Annie’s Book Stop of Worcester is very happy to shine our Friday spotlight on science fiction author David Mack. David, can you please tell us briefly a little about yourself and your writing? How would you like us to introduce you?
I’m a New York Times bestselling author of three dozen novels of science fiction, fantasy, and adventure. I’ve penned many novels based on various versions of Star Trek—including a couple of literary-original series I helped create—and I’ve written books based on such series as 24, The 4400, and Wolverine. My most recent publication was The Shadow Commission, the third and final volume of my original Dark Arts trilogy, a secret-history series involving Renaissance-era black magic used for war and espionage during the middle decades of the twentieth century.
Where can people find your work? (Besides Annie’s Book Stop of Worcester—though they should totally check here first!)
Most of my titles that are still in print are available on the major retail sites, such as Amazon, Barnes and Noble, IndieBound, and/or the Apple and Google eBook stores.
How can we follow your work and share your awesomeness?
The best ways to keep up with news about my current and upcoming projects is to follow me on Twitter at @DavidAlanMack, or to like my official author page on Facebook, at facebook.com/TheDavidMack. Folks can also visit my official website, davidmack.pro.
What kind of research went into writing The Shadow Commission? What is your favorite research story? What cool facts and findings didn’t make it into the book, but you loved discovering?
As is typical for works of alternate and secret history, The Shadow Commission involved a staggering amount of research, much more than ever made it into the pages of the novel, but all of which was necessary for grounding my imagination in the time period of November 1963.
For instance, I had always thought that I understood the basic details of the assassination of President John F. Kennedy. It was only after I had my scene involving the shooting of JFK vetted by a true JFK history buff that I realized how much I had missed. My expert, who is also a good friend of mine, compared the events in my scene against the famous Zapruder film, going frame by frame, breaking down the action in increments of 1/18th of a second, and noting where my scene varied from recorded history.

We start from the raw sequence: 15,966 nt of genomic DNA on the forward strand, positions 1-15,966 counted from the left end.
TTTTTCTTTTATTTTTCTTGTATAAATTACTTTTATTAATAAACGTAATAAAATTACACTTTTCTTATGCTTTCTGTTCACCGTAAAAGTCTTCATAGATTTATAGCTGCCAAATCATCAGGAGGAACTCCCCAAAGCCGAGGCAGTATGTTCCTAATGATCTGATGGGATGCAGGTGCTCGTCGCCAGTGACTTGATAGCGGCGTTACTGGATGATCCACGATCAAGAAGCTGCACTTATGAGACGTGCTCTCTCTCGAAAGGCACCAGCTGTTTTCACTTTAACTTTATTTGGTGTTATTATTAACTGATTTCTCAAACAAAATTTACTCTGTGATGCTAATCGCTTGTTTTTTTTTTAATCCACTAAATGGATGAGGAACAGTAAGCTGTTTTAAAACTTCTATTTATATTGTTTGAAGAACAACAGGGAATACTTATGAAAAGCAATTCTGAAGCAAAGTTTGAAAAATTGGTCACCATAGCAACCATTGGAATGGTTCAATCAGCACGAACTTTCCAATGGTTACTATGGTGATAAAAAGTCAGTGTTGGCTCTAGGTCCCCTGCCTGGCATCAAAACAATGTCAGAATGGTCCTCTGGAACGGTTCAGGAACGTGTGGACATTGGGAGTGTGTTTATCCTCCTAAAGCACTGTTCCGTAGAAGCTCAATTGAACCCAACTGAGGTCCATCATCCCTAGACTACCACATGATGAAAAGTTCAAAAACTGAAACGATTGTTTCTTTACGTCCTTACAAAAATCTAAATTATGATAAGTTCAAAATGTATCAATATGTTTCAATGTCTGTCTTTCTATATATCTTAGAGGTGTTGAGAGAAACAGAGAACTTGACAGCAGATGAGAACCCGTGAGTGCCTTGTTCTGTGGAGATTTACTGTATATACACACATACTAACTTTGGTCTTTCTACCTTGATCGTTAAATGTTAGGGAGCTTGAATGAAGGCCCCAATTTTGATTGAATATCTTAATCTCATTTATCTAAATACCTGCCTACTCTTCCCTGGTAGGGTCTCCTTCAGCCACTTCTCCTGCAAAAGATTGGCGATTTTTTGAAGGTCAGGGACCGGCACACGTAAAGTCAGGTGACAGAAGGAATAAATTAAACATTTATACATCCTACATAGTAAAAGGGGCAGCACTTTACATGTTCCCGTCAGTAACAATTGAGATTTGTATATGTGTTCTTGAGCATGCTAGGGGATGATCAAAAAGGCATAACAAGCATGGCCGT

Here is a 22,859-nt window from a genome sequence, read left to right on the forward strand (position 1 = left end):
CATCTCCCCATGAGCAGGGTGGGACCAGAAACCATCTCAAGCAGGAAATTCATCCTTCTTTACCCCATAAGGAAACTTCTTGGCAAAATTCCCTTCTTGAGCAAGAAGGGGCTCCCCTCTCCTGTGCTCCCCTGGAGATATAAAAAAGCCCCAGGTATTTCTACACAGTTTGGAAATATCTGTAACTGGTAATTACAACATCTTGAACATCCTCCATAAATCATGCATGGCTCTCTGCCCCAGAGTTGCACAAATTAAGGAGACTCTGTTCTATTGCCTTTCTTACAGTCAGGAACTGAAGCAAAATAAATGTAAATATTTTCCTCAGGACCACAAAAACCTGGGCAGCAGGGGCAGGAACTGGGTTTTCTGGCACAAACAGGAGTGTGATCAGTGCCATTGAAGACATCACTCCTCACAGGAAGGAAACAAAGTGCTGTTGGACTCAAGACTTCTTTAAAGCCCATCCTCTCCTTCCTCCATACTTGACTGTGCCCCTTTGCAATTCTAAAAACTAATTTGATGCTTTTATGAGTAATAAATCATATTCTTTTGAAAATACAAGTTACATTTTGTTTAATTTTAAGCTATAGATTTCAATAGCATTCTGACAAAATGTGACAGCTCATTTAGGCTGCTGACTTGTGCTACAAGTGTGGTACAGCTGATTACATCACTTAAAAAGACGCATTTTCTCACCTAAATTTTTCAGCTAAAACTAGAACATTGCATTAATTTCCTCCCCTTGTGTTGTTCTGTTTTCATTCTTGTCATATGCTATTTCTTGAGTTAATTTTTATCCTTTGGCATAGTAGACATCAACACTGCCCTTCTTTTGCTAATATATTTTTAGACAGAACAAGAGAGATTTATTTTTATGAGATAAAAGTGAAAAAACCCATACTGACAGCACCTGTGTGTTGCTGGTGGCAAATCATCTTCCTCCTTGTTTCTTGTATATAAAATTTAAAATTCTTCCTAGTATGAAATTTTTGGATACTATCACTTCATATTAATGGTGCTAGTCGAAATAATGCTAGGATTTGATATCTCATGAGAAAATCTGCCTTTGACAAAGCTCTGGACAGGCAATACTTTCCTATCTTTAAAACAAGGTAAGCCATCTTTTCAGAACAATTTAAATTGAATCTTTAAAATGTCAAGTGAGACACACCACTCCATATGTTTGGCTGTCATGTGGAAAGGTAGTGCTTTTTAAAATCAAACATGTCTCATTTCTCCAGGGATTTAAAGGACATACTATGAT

Other details with which I needed to familiarize myself were the clothing and hair styles of 1963, the music of the period, major world historical events of 1963–1964, which weapons and military equipment had (or had not) been invented at that time, and even such minutia as the depth of the Rhône at a specific bridge intersection in central Geneva.
For one of the early drafts of The Shadow Commission, I conducted extensive research into the history of the construction of the Cheyenne Mountain Complex (now the home of NORAD). I had acquired maps of the interior layout of the complex and schematics of its internal structures’ safety measures against earthquakes and nuclear attack. It was fascinating stuff, and my first draft’s ending sequence took place inside the partially excavated Cheyenne Mountain. However, every last bit of that information was excised during my second draft because I had realized my original ending didn’t work. An occupational hazard of being a fiction writer, I’m told.
What are your passions when you’re not writing? How do you make time for your non-writing hobbies/things you love?
For pure recreation, I love to watch movies, or kick back and listen to various kinds of music. I dig everything from classic rock to movie soundtracks to jazz, blues, and even lounge music.
I also enjoy cooking at home with my wife, Kara. In my late teens and early twenties, I worked my way through high school and college with various restaurant jobs, mostly in the back-of-house positions: dishwasher and cook. Over the course of several years I worked as a short-order grill man, an ice-cream-sundae maker and a Ben & Jerry’s scoop dude, a pizza chef (both classic and deep-dish styles), a bartender, and a steakhouse line cook.